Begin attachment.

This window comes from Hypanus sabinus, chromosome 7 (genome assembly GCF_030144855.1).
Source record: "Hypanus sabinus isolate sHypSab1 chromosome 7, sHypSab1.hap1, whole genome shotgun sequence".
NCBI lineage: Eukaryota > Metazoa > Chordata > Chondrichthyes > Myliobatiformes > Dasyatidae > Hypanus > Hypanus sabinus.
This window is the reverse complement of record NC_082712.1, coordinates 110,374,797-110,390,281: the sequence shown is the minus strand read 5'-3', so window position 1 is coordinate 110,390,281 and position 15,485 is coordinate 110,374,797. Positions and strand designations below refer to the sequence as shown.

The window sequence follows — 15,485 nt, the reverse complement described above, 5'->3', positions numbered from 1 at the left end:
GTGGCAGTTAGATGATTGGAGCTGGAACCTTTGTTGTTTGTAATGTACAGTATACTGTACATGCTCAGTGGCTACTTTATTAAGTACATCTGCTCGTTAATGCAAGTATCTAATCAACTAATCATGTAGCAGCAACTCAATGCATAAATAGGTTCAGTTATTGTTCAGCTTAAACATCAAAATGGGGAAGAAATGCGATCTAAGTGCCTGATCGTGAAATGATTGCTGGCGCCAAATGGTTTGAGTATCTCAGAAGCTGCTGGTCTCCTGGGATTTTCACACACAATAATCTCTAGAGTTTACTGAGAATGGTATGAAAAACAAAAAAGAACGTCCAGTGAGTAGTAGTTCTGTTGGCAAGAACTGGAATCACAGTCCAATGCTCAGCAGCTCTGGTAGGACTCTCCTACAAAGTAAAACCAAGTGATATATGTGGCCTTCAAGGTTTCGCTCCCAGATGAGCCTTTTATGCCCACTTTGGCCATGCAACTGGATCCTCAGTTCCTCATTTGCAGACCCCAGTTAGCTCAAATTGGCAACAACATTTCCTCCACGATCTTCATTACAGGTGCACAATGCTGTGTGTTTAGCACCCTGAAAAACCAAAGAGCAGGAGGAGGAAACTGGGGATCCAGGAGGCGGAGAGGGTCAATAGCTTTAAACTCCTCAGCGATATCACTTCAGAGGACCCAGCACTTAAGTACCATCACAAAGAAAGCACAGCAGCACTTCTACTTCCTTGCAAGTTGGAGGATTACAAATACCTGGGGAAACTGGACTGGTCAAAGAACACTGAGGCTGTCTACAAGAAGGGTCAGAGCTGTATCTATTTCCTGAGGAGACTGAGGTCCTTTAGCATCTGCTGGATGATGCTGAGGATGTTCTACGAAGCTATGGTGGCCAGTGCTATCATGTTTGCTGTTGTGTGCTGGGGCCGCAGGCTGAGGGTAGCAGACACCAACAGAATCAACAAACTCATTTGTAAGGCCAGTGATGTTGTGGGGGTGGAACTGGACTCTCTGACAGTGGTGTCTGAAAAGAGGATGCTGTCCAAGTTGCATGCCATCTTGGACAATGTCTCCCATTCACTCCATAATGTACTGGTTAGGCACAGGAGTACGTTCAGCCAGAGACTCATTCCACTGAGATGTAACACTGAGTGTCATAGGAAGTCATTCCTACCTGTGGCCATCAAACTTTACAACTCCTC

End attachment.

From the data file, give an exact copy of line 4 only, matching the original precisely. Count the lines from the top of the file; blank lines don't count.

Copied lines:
This window is the reverse complement of record NC_082712.1, coordinates 110,374,797-110,390,281: the sequence shown is the minus strand read 5'-3', so window position 1 is coordinate 110,390,281 and position 15,485 is coordinate 110,374,797. Positions and strand designations below refer to the sequence as shown.